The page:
Wanna hear a story? It’s a story about pixels and portraits and the things that happen to them. The story begins with a set of scripts and an unassuming panel, the kind of panel you might not look twice at if you met it in a pub down in the Gaslamp. Ok, it’s not a very deep story, but if you retouch human subjects, this is going to be of interest to you whether or not you have ever been to the Gaslamp.
A few months ago, I was offered the opportunity to review Conny Wallstrom’s Retouching Toolkit. It’s a collection of fast scripts accessed by a sleek panel to make life easier for professional retouchers.
What’s clear right away is that this kit is put together by someone who has spent untold hours on setting things up to edit hundreds to thousands of portraits and fashion shots. In a nutshell, 80% of what you need is right there in the panel, including cropping guides, preset brushes for cloning and healing, and staged layer groups for frequency separation and dodging and burning. I’m just getting used to the check layers, which are there to help you visualize your corrections and edits in different ways. More on that in a bit.
It’s important to realize this is not a plugin or magic button for any corrections or special effects. Instead, Conny’s Retouching Toolkit is aimed squarely at professional and advanced users who rely on powerful techniques being applied quickly and uniformly each and every time. This is a serious efficiency boost that can save you minutes on each retouch. That may not sound like a lot, but if you’re working on a catalog while the model is still on the set, those minutes count. And they also count when you’re churning through dozens or hundreds of images for a variety of clients.
What this toolkit does is place layers and groups into your document, pausing only long enough for you to dial in settings as needed. The layers are set up for specific tasks, and include things like locking movement, blending modes, and in some cases advanced blending characteristics. Adjustment layers come preloaded for things like dodging and burning, and their layer masks are already filled with black, so you just have to gently paint in your corrections.
Other features might seem even smaller, such as placing a blank layer and naming it ‘Healing’. This only saves you a few clicks and key strokes, but believe it or not, I really appreciated the fact that I didn’t have to stop to type in a layer name when working on removing some wrinkles from fabric. The power here is that you can hide every panel except your layers and the Toolkit, but still have everything you need. Decluttering your workspace is far more valuable than you think.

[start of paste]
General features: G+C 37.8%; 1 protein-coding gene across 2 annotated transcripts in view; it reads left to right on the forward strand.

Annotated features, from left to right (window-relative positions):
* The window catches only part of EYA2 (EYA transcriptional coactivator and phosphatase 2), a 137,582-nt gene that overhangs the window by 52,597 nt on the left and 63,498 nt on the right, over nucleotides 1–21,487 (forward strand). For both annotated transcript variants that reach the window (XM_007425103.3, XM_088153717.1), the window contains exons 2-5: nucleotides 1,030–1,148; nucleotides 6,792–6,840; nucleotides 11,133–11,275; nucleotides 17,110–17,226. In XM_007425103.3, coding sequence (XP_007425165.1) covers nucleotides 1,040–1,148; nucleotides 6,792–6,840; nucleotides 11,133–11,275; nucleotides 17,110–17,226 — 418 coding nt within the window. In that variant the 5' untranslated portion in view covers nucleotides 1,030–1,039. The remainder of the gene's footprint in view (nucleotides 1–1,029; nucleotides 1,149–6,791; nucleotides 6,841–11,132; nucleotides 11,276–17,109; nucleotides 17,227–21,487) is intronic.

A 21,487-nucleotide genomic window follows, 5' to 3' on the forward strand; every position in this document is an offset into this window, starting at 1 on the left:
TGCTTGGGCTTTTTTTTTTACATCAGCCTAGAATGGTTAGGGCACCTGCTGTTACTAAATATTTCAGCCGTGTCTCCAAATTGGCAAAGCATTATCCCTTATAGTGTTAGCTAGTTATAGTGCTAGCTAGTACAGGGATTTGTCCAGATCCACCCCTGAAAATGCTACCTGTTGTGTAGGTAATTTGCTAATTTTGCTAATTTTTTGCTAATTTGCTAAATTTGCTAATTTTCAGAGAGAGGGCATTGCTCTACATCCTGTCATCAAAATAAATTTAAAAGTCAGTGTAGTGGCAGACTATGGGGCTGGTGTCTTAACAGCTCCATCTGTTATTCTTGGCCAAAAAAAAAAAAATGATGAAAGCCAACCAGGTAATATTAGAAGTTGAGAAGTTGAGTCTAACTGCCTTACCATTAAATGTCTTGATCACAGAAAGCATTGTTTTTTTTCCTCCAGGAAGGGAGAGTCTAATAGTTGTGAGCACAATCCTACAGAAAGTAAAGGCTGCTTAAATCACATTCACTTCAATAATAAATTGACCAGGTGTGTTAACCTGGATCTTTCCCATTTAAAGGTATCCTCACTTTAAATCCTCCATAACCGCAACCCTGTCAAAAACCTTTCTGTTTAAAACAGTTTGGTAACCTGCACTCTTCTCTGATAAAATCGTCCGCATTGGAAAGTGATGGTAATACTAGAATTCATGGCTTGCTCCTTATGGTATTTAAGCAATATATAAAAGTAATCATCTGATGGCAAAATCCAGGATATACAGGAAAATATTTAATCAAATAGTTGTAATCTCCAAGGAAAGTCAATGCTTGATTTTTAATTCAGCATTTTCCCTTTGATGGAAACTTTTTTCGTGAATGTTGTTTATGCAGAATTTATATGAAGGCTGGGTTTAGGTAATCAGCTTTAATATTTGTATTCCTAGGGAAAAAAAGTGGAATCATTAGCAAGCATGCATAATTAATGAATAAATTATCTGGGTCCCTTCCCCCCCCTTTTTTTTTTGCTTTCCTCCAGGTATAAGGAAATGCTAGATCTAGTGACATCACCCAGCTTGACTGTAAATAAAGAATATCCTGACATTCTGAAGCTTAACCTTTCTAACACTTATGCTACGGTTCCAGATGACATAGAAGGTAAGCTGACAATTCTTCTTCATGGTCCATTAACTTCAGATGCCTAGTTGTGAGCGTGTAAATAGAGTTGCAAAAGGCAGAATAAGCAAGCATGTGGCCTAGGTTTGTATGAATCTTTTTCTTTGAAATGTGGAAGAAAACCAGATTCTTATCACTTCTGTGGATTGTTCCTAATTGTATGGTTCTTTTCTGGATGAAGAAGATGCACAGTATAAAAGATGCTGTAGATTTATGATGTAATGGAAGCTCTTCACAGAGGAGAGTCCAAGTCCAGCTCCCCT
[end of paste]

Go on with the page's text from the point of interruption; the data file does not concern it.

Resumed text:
Two gems here are the Gradient Maker and Average Color. The Gradient Maker gives you a fast way to build up maps for correcting color, especially in skin. Select however many values you want after you’ve done a basic balance and color correction, and it builds a gradient map that you can use to smooth out uneven makeup or skin color. Average color lets you select a region, reduce it to the average color (duh) and returns a value for that color as the name of a Color Fill adjustment layer with advanced blending. Again, use this for local corrections or for applying an overall tone to your image based on a sample color.
A few other features are available that I have to admit I haven’t really put to the test such as Smart Liquify and Band Pass. I just don’t use these techniques very often right now anyway, but I plan to dig in to them on my next model project.
The going price is about $60 US, and I feel it’s totally worth the cost (disclaimer – I was given a review copy for free, but I absolutely would buy this panel at full value). This is coming from a guy who normally avoids any kind of plugin or panel. The reason I endorse this kit is because it’s not set up to give you special effects or processed looks, but instead to speed up your work. That’s something I am always interested in paying for.
There is a ton going on under the hood, here. These aren’t simple actions bundled together for ease; they’re full scripts that actually take your image content into account. Flexible naming, selectable parameters during the process, and blistering speed for most images all add up to a powerhouse that will pay for itself on your first image.
So there wasn’t much of a story, but I bet you found it interesting 🙂
Get it here: Conny Wallstrom’s Retouching Toolkit